to be able to use this weaken the people in brainwash them into thinking a military state is the only way out of this mess.  

I don't really believe that either (unless I'm having a fit of paranoia in the middle of a sleepless night).  What I do believe is that President Obama is a very inexperienced politician who didn't participate much in his role as a Senator either, and now he hasn't a clue as to what's what, since he wouldn't even accept a proper briefing from the previous President of the country and his staff.  

What do you believe?

While you're all thinking about that, I'll be taking more pictures. 

Tuesday, July 21, 2009

Procrastination as easy as 1,2...

It seems that a fair number of my favorite blogs are talking about procrastination today.  I am an expert on this subject and feel I would be remiss not to share my knowledge with the gentlereaders out there.  

Let me start by addressing all those naysayers who claim that productivity is really the desirable goal.  


Unfortunately I doubt a productive person would understand the compelling argument of the "pfft", so I'm sure I'll have to spell this out for them.  Productivity is a fine trait for the common man.  It is the working man's bread and butter, and contains intrinsic value as any decent virtue does.  Procrastination is an artform zen-like in nature.  The more you work at it, the more elusive it seems.  If one can allow the spirit of procrastination to come through them, it becomes as natural as breathing, and in many years time, the student of procrastination becomes a master and thought is no longer necessary to practice their craft.  

I humbly tell you, gentlereader, that I have become a grandmaster of procrastination.  Do not gape in admiration, for I'm here to tell you that if I can do it, so can you.  While difficult to express that which is no longer given a thought in my mind, I will attempt to teach you too how to "be" the procrastination.  I think the easiest way to do this is by example.  Here are a few examples of how to combat the droll instructions of the productivist.  

zenhabits offers a list of ways to be productive.  Let me offer my own response to a few of their "ways".  

The Productivist Says:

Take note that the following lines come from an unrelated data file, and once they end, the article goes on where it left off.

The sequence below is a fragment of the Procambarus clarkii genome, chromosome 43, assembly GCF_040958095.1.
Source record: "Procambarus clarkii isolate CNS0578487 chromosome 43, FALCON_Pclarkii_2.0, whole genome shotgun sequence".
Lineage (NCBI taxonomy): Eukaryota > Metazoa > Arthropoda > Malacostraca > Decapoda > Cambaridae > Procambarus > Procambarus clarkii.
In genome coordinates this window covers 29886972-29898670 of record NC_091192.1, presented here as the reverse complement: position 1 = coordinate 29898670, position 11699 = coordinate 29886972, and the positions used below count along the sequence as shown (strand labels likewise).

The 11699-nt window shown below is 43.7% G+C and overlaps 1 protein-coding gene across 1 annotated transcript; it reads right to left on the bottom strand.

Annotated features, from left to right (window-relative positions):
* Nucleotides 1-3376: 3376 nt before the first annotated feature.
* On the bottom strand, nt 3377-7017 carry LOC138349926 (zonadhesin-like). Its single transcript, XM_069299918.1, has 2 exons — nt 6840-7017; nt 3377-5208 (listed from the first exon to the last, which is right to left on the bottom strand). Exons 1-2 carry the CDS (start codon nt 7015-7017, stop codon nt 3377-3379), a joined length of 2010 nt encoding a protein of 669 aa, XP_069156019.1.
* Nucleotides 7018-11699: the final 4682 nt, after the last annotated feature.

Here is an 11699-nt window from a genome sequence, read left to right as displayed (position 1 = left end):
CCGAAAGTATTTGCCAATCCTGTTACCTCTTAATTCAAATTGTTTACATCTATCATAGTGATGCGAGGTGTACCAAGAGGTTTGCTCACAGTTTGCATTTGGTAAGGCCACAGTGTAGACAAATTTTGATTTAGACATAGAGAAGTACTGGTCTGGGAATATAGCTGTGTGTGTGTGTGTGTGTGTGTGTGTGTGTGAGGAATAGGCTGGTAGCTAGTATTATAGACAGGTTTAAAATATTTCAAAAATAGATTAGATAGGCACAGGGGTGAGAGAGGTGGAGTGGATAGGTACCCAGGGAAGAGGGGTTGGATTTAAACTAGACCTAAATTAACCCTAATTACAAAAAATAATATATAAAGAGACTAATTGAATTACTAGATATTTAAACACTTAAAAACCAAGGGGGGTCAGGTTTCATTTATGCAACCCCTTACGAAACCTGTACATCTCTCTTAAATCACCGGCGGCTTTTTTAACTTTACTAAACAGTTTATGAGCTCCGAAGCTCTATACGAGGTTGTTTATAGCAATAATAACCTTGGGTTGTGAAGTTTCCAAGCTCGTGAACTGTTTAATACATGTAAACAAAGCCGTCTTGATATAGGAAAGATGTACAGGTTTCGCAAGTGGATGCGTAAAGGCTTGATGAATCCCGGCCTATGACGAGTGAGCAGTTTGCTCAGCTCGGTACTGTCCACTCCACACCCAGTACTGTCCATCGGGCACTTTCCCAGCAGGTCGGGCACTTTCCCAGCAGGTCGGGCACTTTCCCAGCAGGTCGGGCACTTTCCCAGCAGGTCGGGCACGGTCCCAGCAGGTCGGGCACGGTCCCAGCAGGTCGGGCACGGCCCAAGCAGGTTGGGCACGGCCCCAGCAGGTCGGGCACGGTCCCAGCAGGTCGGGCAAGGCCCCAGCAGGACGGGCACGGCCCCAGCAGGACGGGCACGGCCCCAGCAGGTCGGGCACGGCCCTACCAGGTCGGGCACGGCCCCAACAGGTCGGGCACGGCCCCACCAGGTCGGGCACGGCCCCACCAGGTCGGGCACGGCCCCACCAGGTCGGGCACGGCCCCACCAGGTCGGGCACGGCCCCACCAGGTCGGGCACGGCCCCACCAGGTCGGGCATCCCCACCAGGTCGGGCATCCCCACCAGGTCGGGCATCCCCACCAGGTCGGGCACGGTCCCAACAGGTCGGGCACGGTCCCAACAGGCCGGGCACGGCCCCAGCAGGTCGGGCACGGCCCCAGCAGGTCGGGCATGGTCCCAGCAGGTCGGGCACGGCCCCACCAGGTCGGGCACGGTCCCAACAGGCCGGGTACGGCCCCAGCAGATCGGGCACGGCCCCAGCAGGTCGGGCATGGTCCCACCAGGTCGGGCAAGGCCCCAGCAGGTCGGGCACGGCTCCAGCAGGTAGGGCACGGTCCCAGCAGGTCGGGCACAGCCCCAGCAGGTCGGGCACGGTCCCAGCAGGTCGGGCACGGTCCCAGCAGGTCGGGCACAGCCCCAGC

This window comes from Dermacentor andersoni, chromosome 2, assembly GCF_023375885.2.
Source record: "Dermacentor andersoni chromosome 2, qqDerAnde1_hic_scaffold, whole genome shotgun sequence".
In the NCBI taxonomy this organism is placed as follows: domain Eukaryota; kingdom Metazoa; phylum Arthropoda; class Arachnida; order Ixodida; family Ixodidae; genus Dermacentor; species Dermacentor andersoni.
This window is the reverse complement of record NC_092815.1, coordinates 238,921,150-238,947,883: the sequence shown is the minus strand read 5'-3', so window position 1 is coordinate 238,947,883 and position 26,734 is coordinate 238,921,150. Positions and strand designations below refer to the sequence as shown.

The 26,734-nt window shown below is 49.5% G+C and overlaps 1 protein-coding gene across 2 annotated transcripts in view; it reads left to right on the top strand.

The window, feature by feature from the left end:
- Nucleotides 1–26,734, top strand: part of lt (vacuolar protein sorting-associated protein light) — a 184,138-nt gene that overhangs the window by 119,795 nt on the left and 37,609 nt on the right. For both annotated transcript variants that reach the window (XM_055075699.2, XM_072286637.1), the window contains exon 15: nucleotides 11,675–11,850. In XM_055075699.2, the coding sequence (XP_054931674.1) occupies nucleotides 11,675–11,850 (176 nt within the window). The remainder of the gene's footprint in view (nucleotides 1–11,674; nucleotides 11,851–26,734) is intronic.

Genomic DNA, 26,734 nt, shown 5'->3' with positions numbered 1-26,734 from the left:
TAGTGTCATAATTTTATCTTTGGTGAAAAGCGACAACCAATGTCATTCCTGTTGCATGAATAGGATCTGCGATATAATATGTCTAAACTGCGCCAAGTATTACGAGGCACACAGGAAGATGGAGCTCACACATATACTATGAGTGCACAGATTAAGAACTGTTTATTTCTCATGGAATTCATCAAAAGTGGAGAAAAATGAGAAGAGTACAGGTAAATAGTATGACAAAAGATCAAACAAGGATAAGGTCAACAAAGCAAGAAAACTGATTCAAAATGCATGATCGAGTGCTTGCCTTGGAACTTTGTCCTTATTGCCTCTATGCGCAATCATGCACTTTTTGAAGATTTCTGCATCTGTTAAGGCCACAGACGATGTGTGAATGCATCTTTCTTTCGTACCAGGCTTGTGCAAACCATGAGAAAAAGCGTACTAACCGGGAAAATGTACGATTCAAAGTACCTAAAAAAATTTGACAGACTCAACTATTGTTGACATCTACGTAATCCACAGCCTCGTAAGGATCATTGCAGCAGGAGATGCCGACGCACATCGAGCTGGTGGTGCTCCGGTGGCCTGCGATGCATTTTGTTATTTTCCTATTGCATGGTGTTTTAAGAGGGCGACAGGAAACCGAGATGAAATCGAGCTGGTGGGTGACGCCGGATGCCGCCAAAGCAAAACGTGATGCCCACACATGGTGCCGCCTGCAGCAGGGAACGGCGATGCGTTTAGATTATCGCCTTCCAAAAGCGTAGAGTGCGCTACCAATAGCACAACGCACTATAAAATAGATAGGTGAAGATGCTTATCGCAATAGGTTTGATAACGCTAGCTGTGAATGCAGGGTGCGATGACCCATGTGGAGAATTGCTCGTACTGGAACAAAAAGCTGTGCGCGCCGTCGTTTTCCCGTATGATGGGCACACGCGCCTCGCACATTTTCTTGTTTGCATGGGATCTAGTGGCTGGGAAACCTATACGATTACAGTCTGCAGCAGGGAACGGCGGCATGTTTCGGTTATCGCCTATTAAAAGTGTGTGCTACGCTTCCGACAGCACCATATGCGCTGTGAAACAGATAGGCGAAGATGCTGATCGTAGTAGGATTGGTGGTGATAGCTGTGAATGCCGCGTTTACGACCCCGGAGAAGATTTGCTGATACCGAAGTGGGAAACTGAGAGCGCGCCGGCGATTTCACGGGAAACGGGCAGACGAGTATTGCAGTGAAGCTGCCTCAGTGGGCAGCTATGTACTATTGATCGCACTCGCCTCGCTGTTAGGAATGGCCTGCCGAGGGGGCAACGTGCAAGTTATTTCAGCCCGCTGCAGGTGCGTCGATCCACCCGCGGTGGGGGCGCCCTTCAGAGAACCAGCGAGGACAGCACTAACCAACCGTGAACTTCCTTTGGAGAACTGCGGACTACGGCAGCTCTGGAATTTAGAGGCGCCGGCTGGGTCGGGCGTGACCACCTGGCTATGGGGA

Focus for five minutes.  The hardest part is getting started.  If you can commit to focusing on a project for five minutes, you will often find that when that first five minutes is up you'll feel like you can continue on with  your project for another 5 or 15 or 20 minutes.

The Procrastinator Says:
That's a great idea.  I'll just finish up this blog post and maybe do that after dinner some time.

The Productivist Says:
Decide on the next action.  When faced with an intimidating task, break it down into small specific chunks to tackle.

The Procrastinator Says:
Oh goody!  I love making lists!  I'll break it all down and put it in Excel and make a pretty chart because pretty things make me happy.  I'll need to attach it to my email so I can access it wherever I am and tackle something when the mood is right.  Of course then I'll need to update it.  Although my first list is a little outdated at this point, I should reorganize my list...

The Productivist Says:
Play let's make a deal.  Make a promise to yourself that if you do some work on an item you'll give yourself a reward.  

The Procrastinator Says:
I did five minutes of work.  I can reward myself with 5o minutes of tv.  (a master procrastinator rewards themselves with 5 hours of movie marathoning.  A grandmaster procrastinator rewards themselves with 5 days of reading productivity posts).

It may take some getting used to, but with time you'll find your procrastination skills become more and more fine tuned.  I do encourage you to view the full post on zenhabits to see how the other half live.  You'll want to gain a better understanding of what we are up against.  As a fine young G.I once said, "Knowing is half the battle".    

Friday, July 17, 2009

What's a "Birther"?

It turns out a "birther" is someone who doesn't believe Barack Obama is the true president of the United States because they believe he is not a natural born citizen.  They question the authenticity of the short form of the Hawaiian birth certificate he produced during his presidential campaign.  

This is what I learned while researching the story my boss told me about yesterday.  The story is that Army reservist Maj. Stefan Frederick Cook filed a lawsuit against President Obama, arguing that Obama has no authority to deploy him to Iraq because he is not our president, and therefore it would be illegal for Cook to follow his orders.  It's an interesting argument implying that anyone in the armed services following such orders could potentially be tried as war criminals.  

Things look particularly bad for Obama's case because the Army responded by revoking Cook's deployment.  When I initially heard about this, I considered forwarding it to friends and family in the armed services and suggesting they consider following suit to see if we could force the issue to be settled once and for all.  Even if they couldn't afford to file their own suit, they might be able to contact Cook's lawyer, Orly Taitz, and see if he'd be interested in taking on similar cases or a class action suit pro bono.  

But the story is rarely ever black and white, and this one seems to be no exception to the rule.  I chose the link that I did because it felt fairly unbiased and linked to a number of other reports on the subject.  There is some question about Mr. Cook's backstory.  Was he called to duty through a (relatively) natural course of events or did he volunteer for duty just so that he could file a lawsuit?  Was this a defensive or an offensive move?  Is he a concerned average joe or a "right wing-nut"?  

If he is indeed a concerned average Joe, why let this be such a big deal?  Why not just dig up a long-form birth certificate, settle the matter, and move on?